The IRS issued its second warning of the season about hackers stealing people’s refunds, or at least trying to. Unfortunately, the number of potential victims has been soaring, buffeted by attacks aimed at all levels of the tax preparation and filing industry, according to the IRS.
It’s possible this year’s rash of problems have some origins in the widespread data breach at Equifax, which exposed146 million consumers’ personal information.
Fraudulent Tax Return Scams
However the thieves obtained the consumer data, they’ve stolen just enough to be able to file a fraudulent tax return — the fraudsters circle back to the taxpayer attempting to recoup the refund, by posing either as the IRS or a collections agency.
Some of the thieves have been phoning taxpayers pretending to be a debt collections agency that is trying to correct an erroneous direct deposit — and asking the taxpayer to forward the money to a fake address. Or they request payment via gift cards, which the IRS normally never accepts.
Another version of the scam involves an automated call with a robo-voice saying he or she is from the IRS and is about to press criminal fraud charges against the taxpayer, put out an arrest warrant and even blacklist the person’s Social Security number. The recording then provides a phone number to call and return the fake refund.
Step Up Security Practices
The IRS doesn’t actually call taxpayers before sending written notices or bills by mail — so if you haven’t first received something in writing from the agency, any caller is probably a fraudster. The IRS also doesn’t try to threaten to bring in law enforcement officials to arrest people for nonpayment, the agency’s website explains.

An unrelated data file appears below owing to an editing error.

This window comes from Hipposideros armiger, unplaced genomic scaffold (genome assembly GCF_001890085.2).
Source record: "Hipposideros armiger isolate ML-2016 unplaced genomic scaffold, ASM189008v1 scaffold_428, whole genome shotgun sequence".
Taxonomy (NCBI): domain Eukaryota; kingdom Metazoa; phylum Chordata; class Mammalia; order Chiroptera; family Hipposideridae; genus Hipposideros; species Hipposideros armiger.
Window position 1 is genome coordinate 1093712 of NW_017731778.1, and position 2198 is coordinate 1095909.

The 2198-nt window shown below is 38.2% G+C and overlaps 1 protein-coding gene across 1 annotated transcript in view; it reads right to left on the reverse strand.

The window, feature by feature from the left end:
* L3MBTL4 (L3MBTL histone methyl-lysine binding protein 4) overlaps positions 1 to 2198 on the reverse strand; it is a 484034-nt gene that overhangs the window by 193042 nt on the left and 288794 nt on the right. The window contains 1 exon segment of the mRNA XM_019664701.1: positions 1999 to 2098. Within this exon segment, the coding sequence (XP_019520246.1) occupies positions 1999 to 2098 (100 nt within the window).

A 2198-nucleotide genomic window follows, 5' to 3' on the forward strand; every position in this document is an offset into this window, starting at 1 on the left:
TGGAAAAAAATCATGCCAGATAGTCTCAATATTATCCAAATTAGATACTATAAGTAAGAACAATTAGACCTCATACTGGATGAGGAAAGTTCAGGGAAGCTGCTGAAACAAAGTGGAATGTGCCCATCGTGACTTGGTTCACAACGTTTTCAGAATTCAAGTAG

The IRS has asked tax preparers to increase the security they use regarding their clients’ information, and recommends that consumers talk to their financial institutions about whether to close accounts that were previously used for direct deposits of refunds.
Use any electronic tax filing software and you’ll be able to find out right away whether a fraudster has already filed — your attempt to file a return will bounce. You’ll have to file your real return via paper and include IRS Form 14039, Identity Theft Affidavit.
From there, you’ll want to immediately to the three credit bureaus and put in a fraud alert; report the incident to the Federal Trade Commission’s website identitytheft.gov, report the crime to the police and talk to your bank about closing the account in question.
Return Erroneous Refunds
It’s in your best interest to return an erroneous refund because the law allows the IRS to charge interest on them. If you received a refund via direct deposit, you need to have your bank send the payment back and then call the IRS (for individuals, it’s 800-829-1040 and for businesses, it’s 800-829-4933) to explain why the direct deposit is being returned.
If you got the erroneous refund in the form of a paper check and you haven’t cashed it, write “void” on the back of it and mail it back to the IRS. If you’ve already cashed the check, you can write a new check in the amount in question.
With either of the aforementioned methods, include a written explanation of why you are returning the payment, and include your Social Security number or taxpayer identification number so that your account can be credited.
For further instructions on how to respond, check out the IRS’ Taxpayer Guide to Identity Theft, “Tax Topic Number 161 – Returning an Erroneous Refund” and “Data Breach: Tax-Related Information for Taxpayers.”
Long story short, it behooves you to file your taxes as early as possible this year to pre-empt any bogus filings by fraudsters attempting to horn in on your refund.
Readers, have you filed your tax return yet?